Journal Article

Zygomycetes, Microsporidia, and the Evolutionary Ancestry of Sex Determination

Tina Koestler and Ingo Ebersberger

in Genome Biology and Evolution

Published on behalf of Society for Molecular Biology and Evolution

Volume 3, issue , pages 186-194
Published in print January 2011 |
Published online February 2011 | e-ISSN: 1759-6653 | DOI:

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  • Bioinformatics and Computational Biology
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Zygomycetes and their alleged sister taxon, the microsporidia, exclusively share the presence of a cluster of three genes encoding a sugar transporter, a high mobility group (HMG)-type transcription factor, and an RNA helicase. In zygomycetes, the HMG-type transcription factor acts as the sole sex determinant. This intimately ties the evolutionary history of this gene cluster to the evolution of sex determination. Here, we have unraveled the relationships of the two gene clusters by vicariously analyzing the sugar transporters and the RNA helicases. We show that if the two gene clusters share a common ancestry, it dates back to the early days of eukaryotic evolution. As a consequence, the zygomycete MAT locus would be old enough to represent the archetype of fungal and animal sex determination. However, the evolutionary scenario that has to be invoked is complex. An independent assembly of the two clusters deserves therefore consideration. In either case, shared ancestry or convergent evolution, the presence of the gene cluster in microsporidia and in zygomycetes represents at best a plesiomorphy. Hence, it is not phylogenetically informative. A further genome-wide reanalysis of gene order conservation reveals that gene order is not significantly more similar between microsporidia and zygomycetes than between microsporidia and any other fungal taxon or even humans. Consequently, the phylogenetic placement of microsporidia as sister to the zygomycetes needs to be reconsidered.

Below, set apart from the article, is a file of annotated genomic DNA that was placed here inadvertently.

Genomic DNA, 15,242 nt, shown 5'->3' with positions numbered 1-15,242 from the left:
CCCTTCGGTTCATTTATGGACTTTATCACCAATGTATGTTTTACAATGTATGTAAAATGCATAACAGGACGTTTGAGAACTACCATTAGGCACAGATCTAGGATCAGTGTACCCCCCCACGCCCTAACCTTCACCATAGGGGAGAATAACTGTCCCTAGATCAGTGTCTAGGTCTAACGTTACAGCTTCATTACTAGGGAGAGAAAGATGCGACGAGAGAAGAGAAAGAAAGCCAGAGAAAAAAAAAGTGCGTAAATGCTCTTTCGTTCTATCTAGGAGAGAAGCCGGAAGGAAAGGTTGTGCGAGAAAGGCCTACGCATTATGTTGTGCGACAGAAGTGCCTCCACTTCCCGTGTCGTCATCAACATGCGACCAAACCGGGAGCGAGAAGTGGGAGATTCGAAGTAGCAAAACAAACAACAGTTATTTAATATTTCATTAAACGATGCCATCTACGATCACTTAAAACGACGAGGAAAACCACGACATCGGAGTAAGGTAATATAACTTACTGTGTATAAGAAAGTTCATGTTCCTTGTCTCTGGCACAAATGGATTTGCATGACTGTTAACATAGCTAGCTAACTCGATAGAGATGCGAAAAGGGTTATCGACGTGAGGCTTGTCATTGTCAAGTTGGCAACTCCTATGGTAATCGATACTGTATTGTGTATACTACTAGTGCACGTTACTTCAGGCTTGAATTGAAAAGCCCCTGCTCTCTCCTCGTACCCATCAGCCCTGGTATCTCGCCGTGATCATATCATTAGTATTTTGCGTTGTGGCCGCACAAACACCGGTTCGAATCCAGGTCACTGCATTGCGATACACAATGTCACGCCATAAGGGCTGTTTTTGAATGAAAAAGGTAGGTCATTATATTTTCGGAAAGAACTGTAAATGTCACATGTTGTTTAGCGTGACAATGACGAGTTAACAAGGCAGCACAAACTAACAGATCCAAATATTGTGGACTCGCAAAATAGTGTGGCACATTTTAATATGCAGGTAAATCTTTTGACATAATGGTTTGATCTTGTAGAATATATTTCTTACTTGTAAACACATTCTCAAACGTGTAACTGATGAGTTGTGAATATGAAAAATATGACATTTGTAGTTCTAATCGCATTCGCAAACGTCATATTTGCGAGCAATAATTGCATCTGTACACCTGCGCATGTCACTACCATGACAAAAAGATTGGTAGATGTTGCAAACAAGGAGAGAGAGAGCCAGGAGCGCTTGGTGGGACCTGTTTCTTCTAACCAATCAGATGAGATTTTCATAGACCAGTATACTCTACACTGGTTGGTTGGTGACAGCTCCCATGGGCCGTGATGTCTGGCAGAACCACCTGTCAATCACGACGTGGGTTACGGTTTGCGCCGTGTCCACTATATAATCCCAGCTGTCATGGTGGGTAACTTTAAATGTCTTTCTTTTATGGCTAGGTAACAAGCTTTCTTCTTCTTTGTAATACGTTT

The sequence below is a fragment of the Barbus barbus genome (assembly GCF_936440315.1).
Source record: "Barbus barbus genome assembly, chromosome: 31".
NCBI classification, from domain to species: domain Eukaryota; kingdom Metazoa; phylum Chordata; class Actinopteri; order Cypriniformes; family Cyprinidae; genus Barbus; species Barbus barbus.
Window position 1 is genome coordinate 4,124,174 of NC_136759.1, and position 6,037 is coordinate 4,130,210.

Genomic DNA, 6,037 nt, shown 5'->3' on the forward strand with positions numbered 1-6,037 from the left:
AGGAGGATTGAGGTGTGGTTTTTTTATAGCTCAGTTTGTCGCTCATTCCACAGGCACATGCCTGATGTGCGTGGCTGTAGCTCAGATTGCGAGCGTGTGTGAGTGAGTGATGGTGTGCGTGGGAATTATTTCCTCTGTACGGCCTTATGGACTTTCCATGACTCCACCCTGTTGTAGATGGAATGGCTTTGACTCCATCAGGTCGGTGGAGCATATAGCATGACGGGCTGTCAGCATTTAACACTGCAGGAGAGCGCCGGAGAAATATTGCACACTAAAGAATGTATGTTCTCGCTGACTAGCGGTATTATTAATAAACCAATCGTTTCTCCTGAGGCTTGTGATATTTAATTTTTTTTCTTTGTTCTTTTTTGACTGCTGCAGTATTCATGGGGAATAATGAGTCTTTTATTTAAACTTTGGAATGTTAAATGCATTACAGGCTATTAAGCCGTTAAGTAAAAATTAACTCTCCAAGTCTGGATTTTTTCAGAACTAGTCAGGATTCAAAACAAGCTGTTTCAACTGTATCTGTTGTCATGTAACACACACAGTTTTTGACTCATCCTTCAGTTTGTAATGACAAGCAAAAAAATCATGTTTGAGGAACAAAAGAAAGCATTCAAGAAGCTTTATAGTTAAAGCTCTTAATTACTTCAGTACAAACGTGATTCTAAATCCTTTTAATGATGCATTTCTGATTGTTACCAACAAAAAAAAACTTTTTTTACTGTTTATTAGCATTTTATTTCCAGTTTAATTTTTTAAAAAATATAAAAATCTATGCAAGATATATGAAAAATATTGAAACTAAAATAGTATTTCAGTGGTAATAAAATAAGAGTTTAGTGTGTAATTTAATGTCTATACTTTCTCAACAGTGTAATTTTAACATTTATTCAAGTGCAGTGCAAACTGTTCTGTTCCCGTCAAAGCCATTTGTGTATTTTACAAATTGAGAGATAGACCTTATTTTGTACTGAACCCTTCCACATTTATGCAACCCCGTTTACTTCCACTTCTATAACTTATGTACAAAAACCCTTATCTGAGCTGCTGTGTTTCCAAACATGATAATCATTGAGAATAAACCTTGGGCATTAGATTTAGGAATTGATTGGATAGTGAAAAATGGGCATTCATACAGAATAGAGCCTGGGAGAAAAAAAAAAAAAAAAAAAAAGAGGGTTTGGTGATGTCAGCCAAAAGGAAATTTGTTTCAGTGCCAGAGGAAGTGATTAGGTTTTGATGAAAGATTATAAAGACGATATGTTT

Keywords: sex determination; gene cluster; HMG; plesiomorphy; MAT locus; shared synteny

Journal Article.  5325 words.  Illustrated.

Subjects: Bioinformatics and Computational Biology ; Evolutionary Biology ; Genetics and Genomics

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